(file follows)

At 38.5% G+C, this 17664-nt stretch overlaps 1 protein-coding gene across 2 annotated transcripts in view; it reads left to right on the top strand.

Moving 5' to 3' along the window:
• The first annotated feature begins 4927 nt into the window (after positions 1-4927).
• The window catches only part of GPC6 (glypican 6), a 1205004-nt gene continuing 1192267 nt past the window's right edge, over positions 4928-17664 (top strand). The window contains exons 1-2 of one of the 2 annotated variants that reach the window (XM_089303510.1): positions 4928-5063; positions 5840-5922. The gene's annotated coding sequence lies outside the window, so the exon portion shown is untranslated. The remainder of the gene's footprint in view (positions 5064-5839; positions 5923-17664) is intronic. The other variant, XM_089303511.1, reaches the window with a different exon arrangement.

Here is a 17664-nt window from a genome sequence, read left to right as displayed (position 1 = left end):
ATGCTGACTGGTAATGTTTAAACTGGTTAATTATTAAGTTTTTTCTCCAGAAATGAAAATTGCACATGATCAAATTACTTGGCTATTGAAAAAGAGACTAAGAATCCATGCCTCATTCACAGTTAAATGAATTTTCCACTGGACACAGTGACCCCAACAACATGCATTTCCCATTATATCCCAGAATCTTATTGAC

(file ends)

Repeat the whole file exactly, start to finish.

At 38.5% G+C, this 17664-nt stretch overlaps 1 protein-coding gene across 2 annotated transcripts in view; it reads left to right on the top strand.

Moving 5' to 3' along the window:
• The first annotated feature begins 4927 nt into the window (after positions 1-4927).
• The window catches only part of GPC6 (glypican 6), a 1205004-nt gene continuing 1192267 nt past the window's right edge, over positions 4928-17664 (top strand). The window contains exons 1-2 of one of the 2 annotated variants that reach the window (XM_089303510.1): positions 4928-5063; positions 5840-5922. The gene's annotated coding sequence lies outside the window, so the exon portion shown is untranslated. The remainder of the gene's footprint in view (positions 5064-5839; positions 5923-17664) is intronic. The other variant, XM_089303511.1, reaches the window with a different exon arrangement.

Here is a 17664-nt window from a genome sequence, read left to right as displayed (position 1 = left end):
ATGCTGACTGGTAATGTTTAAACTGGTTAATTATTAAGTTTTTTCTCCAGAAATGAAAATTGCACATGATCAAATTACTTGGCTATTGAAAAAGAGACTAAGAATCCATGCCTCATTCACAGTTAAATGAATTTTCCACTGGACACAGTGACCCCAACAACATGCATTTCCCATTATATCCCAGAATCTTATTGAC